Thirty-four years on from Didier Auriol tumbling a brand-new Lancia Delta HF Integrale 16v across Tuscany on 1989’s Rallye Sanremo, I didn’t expect to be standing staring at another brand-new one.
Yet here I am. And here it is. This is a Lancia. Sort of. And it’s a Delta. Of sorts. It does have the original 16-valve engine. Except that’s been fiddled with. And it’s no longer called an Integrale. It’s now called a Safarista.
Say hello to Eugenio. He’s the sharp-looking Italian who first dreamed this whole project up. His surname? Amos. Beside him is Carlo Borromeo – he’s a designer. On the other side, the engineering brain of the job, Luca Cancetti.
“He has four letters in his name,” Borromeo tells me, nodding in Eugenio’s direction. “His surname is Amos: A.M.O.S. that’s four letters. What could he do? He had to become a car maker like Fiat or Ford – all the best have four letters!”
Amos, the founder of Automobili Amos, smiles and slides in.
“We were three young Italian kids,” he said. “We were standing on our tiptoes and looking for a passion project. We had some limited investment, but we wanted to write a footnote in history.
“The first car we made was the Futurista. This is the road-legal car. Then we made the Safarista which is…”
Borromeo: “… the less road-legal car!”
Actually, both are built to run on the road. But Safarista comes with a cage and is a full-blown rally car.
Time for more detail. These resto-mod Lancias might look like Evos or Deltonas or whatever you want to call them, but they’re not. They’re based off that HF Integrale 16v road car. In original competition, this was actually Lancia’s longest-standing and most successful homologated model.
It won on its debut (obviously not Auriol, his rosso red Delta emerged from a rolling cloud of dust in a seriously twisted form) with Miki Biasion and went on to land 12 more victories at the highest level.
It was a good car. But it wasn’t an Evo. But that doesn’t matter to Amos.
“We want to protect the history of the 16-valve car,” he said. It might also have something to do with the fact the 16-valver is a touch more available and a chunk cheaper than the Deltona.
The road-going Futurista wears a carbonfiber shell shorn of two rear doors, and includes suspension modifications and a good few more bits and pieces. The boys then sold 21 of them at €350,000 plus tax (and you have to buy your own donor car).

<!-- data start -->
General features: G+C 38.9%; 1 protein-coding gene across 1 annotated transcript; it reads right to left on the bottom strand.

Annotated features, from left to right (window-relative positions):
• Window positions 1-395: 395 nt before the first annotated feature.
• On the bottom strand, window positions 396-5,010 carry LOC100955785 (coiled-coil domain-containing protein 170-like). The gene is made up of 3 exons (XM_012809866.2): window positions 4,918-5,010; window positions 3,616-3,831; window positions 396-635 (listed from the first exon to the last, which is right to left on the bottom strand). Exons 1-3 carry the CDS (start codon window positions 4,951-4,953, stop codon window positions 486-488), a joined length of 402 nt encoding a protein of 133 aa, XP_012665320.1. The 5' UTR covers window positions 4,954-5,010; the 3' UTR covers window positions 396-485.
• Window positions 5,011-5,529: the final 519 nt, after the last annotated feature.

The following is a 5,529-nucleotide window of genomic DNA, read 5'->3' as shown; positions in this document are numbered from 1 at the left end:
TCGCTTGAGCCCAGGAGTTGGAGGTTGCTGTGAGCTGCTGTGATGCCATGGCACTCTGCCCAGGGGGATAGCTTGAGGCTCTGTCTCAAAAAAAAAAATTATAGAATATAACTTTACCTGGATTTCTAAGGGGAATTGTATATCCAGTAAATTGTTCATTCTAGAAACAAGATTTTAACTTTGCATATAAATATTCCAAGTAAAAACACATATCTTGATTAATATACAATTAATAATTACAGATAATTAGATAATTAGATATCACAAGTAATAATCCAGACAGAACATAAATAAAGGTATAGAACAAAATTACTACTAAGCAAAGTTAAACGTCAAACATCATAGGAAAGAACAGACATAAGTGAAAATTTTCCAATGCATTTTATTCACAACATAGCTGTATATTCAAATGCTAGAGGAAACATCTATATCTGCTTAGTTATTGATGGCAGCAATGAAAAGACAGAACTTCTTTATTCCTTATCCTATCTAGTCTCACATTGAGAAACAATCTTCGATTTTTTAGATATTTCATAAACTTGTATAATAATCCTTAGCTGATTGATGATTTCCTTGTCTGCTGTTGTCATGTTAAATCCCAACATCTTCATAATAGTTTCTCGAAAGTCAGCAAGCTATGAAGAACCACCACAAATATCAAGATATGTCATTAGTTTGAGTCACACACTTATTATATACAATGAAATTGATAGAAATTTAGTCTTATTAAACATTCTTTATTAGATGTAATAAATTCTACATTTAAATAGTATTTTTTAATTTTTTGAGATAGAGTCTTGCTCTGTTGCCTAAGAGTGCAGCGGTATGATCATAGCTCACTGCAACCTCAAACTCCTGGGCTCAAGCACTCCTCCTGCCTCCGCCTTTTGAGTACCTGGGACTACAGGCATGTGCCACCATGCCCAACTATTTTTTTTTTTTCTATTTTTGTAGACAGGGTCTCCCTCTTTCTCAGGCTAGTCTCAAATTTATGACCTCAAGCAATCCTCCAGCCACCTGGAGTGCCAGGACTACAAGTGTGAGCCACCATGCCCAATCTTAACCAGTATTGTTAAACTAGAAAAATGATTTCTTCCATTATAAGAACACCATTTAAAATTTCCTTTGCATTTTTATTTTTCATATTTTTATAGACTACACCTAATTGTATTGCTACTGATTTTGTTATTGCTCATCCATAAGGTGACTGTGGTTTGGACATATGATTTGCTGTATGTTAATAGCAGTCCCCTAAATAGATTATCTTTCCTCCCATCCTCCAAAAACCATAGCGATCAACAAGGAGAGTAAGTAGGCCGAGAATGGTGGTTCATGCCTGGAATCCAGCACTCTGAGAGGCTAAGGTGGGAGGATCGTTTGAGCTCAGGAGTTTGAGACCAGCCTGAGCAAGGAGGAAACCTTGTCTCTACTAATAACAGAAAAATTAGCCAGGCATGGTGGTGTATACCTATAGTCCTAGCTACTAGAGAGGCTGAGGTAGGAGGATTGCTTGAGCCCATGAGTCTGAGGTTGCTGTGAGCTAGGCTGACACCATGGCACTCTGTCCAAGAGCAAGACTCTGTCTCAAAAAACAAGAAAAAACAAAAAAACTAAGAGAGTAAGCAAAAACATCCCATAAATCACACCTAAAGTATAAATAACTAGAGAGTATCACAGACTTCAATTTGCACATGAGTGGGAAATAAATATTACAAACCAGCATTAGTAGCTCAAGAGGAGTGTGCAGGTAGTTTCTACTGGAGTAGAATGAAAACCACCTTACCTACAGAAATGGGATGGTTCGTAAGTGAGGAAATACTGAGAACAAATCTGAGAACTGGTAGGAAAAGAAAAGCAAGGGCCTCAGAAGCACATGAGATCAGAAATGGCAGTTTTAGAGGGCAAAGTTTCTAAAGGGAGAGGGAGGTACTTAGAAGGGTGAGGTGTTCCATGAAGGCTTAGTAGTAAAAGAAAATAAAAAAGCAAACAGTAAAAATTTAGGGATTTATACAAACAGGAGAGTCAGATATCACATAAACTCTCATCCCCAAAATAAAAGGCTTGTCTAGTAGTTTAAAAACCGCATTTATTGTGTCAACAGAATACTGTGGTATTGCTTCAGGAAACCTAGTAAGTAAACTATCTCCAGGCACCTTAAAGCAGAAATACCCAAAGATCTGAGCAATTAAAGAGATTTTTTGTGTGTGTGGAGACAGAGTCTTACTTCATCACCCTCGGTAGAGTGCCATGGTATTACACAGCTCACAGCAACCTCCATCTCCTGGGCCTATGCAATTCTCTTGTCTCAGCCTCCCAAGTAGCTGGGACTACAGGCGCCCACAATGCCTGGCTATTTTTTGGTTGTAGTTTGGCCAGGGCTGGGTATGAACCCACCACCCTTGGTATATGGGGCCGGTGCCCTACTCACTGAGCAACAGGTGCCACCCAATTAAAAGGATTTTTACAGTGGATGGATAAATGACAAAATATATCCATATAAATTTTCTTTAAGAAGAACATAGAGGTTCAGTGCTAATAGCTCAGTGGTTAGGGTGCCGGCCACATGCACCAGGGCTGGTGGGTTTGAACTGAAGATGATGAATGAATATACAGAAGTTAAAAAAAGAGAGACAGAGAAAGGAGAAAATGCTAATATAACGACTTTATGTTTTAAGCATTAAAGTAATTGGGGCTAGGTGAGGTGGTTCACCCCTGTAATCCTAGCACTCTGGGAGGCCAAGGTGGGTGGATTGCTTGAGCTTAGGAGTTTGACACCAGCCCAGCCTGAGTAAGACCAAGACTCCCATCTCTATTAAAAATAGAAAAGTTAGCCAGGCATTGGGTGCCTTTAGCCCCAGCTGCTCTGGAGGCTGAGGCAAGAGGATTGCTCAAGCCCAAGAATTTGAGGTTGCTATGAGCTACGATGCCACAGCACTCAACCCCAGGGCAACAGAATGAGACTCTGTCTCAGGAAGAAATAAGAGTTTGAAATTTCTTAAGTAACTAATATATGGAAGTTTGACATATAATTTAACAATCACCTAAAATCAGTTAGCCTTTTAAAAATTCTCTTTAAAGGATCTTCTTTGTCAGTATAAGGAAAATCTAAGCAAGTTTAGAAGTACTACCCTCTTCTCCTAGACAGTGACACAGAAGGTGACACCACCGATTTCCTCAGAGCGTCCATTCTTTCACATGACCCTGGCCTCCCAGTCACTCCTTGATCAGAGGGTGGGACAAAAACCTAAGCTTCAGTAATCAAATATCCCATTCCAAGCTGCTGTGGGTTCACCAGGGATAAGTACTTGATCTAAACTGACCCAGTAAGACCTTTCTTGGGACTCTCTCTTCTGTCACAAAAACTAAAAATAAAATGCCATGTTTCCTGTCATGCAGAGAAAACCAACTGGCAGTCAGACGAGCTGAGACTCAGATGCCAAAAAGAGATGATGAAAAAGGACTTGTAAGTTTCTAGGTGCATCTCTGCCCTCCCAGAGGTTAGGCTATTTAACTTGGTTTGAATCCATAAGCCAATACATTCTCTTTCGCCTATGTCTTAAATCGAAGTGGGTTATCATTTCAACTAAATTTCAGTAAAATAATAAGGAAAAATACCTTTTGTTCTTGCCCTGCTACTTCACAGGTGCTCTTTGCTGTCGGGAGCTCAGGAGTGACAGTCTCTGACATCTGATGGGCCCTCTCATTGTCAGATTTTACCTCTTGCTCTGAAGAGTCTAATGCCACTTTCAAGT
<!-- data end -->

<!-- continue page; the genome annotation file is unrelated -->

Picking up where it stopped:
It’s a thing of absolute beauty.
What happened then?
We were three young Italian kids; we wanted to write a footnote in historyEugenio Amos
“After we sold those cars,” grinned Borromeo, “we were ready to f*** up!”
Except they didn’t. Not even close.
“We wanted to make the car that would be the most fun between 0-140kph,” said Amos. “We did that with Futurista, but Safarista has gone above and beyond that. You can drive it on the road, but it’s a rally car – through and through.”
That. It. Is.
Does it sound like a Lancia? Not at all. There’s a slightly awkward-looking rear wing that adds an Evo-vibe, but the wheelbase and the view from the front remind you that it’s very definitely a HF Integrale from a few years before.
Did I fall in love with it? Yes. On the inside. Looking from the outside, it seemed sort of… gangly. Admittedly, it was running high in gravel spec.
No problem. Cancetti sold it to me.
“We take the original block from the engine,” he said. “And we refurbish it and reinforce it. Then we take new pistons, conrods, cams, pistons, everything. We make more power.
“For the transmission, we have used 3MO. It’s a French company doing lots of work now. It’s a five-speed gearbox with three mechanical differentials – it’s like a rallycross set-up. We also have a propshaft from GKN and Reiger dampers.
“The shell is an original shell with lots of reinforcements and modifications.”
Inside is where the modifications really show themselves. There’s a paddle shift and buttons for engine mapping and ALS and launch adjustments. It’s a very different world to the one Biasion won in 34 years ago.
Ten Safaristas will be made. Fancy one? All this rally-ready kit comes at a cost and this one’s €570,000 plus tax (and, yes, you still need to supply your own donor car).
Borromeo’s not going to get caught up in too much technical talk, but he’s pedaled one and he’s impressed.
“The original Delta,” he said, “even the Evo was known for understeer. Eugenio wanted to change this to an oversteering car. We did this with power but also with suspension, like the double wishbone at the front.”
Sensing there were more technical questions coming, he smiled.
“Not me,” he said. “Don’t forget, I’m just the one with the coloring pencils!”
Launched from Max Girardo’s impressive Oxfordshire showroom, the Futurista and Safarista are both very cool motors and both worthy of the Lancia badge they wear alongside the all-important four letters: AMOS.
Footnote? Complete. And written while having a whole lot of fun.